Book Of Job Quotes

Quotes tagged as "book-of-job" Showing 1-6 of 6
A.C. Grayling
“The notion that evil is non-rational is a more significant claim for Eagleton than at first appears, because he is (in this book [On Evil] as in others of his recent 'late period' prolific burst) anxious to rewrite theology: God (whom he elsewhere tells us is nonexistent, but this is no barrier to his being lots of other things for Eagleton too, among them Important) is not to be regarded as rational: with reference to the Book of Job Eagleton says, 'To ask after God's reasons for allowing evil, so [some theologians] claim, is to imagine him as some kind of rational or moral being, which is the last thing he is.' This is priceless: with one bound God is free of responsibility for 'natural evil'—childhood cancers, tsunamis that kill tens of thousands—and for moral evil also even though 'he' is CEO of the company that purposely manufactured its perpetrators; and 'he' is incidentally exculpated from blame for the hideous treatment meted out to Job.”
A.C. Grayling

Michelle Latiolais
“But then again, that's what the Book of Job was about to her, a cautionary tale about wanting there to be a God, wanting there to be someone who could enact what a God could enact, or who could sanction what the Devil would do. You want this, people? You want these kinds of powers? No, you don't, and here's why, and here's why it's sheer vanity to want them in any other entity. Look what sort of violence would rain down. Poor Job, sure, poor Job with his hives and his financial losses — though who needs three thousand camels? — and too bad about the kids, forgive me, they were delicious, so sweet and so cold, sure, too bad, but it's God who's the miserable bastard here. Look what he got himself up to! No good could come of that type of power; that's what the writer of the Book of Job was saying, and she knew the writer was right.”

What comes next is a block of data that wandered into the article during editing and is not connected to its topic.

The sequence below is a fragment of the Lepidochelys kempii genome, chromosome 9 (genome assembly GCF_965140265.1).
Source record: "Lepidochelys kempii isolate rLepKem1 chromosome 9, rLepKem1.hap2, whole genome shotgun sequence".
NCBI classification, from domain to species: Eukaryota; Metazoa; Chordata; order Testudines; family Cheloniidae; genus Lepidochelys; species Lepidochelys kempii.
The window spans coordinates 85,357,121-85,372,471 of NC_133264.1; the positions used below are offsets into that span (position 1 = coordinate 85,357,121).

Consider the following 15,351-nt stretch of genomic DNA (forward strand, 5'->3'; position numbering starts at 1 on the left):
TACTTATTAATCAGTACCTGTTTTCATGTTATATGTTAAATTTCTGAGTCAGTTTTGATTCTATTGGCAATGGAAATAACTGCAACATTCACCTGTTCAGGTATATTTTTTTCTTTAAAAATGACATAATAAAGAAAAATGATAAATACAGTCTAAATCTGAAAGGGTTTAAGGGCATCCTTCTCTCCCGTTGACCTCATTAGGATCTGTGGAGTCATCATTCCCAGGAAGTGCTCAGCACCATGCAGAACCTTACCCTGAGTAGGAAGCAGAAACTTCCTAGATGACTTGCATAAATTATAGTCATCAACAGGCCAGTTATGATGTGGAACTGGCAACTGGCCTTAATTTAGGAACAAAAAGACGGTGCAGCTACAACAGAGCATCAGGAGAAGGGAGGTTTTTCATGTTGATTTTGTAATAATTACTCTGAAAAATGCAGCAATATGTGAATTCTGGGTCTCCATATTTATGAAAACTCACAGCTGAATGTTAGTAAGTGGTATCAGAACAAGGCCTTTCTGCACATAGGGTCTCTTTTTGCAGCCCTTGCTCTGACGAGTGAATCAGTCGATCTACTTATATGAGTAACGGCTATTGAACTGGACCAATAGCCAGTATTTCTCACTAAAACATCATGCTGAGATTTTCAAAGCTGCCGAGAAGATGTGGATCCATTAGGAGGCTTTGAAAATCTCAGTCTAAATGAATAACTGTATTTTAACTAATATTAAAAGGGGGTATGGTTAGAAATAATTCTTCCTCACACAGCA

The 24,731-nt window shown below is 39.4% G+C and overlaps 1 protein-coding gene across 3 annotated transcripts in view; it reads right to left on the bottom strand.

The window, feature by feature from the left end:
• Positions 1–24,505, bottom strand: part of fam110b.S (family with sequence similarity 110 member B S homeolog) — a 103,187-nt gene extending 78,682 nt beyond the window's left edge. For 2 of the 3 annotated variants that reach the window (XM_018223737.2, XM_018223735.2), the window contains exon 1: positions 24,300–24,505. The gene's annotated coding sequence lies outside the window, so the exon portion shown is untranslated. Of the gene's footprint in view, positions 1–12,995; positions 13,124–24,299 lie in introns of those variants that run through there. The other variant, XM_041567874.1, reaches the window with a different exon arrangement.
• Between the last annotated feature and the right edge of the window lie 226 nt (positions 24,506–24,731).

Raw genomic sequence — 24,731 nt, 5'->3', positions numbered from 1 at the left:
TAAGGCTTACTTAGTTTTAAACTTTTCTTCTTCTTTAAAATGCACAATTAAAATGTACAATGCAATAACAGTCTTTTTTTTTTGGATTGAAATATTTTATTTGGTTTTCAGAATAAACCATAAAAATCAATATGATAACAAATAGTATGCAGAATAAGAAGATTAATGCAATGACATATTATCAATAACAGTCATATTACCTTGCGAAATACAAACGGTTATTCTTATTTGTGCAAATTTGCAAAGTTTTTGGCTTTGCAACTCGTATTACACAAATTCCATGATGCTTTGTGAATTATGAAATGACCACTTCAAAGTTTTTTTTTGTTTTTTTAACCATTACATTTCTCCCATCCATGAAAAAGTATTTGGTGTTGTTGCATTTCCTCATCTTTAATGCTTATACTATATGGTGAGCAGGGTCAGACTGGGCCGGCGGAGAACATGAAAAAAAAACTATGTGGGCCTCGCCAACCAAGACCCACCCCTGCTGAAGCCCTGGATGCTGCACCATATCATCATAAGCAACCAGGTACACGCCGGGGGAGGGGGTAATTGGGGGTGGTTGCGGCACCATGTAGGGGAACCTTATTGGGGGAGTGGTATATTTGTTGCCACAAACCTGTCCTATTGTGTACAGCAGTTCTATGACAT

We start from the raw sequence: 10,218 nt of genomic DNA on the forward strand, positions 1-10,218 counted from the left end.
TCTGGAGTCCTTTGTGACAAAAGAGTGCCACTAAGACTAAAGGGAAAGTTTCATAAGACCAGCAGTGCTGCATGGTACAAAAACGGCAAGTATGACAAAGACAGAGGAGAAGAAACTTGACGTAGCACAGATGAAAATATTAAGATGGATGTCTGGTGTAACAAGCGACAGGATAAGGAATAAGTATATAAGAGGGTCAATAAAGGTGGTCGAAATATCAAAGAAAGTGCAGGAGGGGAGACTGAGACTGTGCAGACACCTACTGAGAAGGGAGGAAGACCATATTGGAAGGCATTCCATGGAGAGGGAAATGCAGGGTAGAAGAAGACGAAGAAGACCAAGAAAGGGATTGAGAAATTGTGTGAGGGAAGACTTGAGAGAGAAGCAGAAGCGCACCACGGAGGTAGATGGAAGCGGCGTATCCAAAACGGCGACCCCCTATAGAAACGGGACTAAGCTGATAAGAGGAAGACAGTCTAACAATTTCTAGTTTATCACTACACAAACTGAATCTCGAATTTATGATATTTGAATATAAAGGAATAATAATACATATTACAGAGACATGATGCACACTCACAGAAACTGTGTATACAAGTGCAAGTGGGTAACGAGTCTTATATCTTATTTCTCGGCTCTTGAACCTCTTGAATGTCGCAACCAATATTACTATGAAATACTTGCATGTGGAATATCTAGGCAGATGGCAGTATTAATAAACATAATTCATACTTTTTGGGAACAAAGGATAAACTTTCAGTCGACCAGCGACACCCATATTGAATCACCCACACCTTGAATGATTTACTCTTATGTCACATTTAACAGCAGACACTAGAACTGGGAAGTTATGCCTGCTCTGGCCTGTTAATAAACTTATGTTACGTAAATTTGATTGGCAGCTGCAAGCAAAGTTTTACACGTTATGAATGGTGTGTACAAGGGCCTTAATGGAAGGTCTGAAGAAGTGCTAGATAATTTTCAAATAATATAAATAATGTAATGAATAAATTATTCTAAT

Michelle Latiolais, Widow: Stories

Harold S. Kushner
“Bad things do happen to good people in this world, but it is not God who wills it. God would like people to get what they deserve in life, but He cannot always arrange it. Forced to choose between a good God who is not totally powerful, or a powerful God who is not totally good, the author of the Book of Job chooses to believe in God's goodness.”
Harold S. Kushner, When Bad Things Happen to Good People

Jennifer Michael Hecht
“Jack Miles's wonderful literary reading of the Hebrew Bible as a biography of God offers the insight that after the Book of Job, God never speaks again. God may seem to silence Job, but Job silences God. It is lovely that Job silencing God is part of the text (though likely an accidental order of the books), because it reflects a real change in the real world after the Book of Job came into it.”
Jennifer Michael Hecht, Doubt: A History

Joyce Rachelle
“Even the enemy needs permission from God to do what he wants with you.”
Joyce Rachelle

Johnny Rich
“Job understood that he was nothing more than God’s invention and so too was his suffering”
Johnny Rich, The Human Script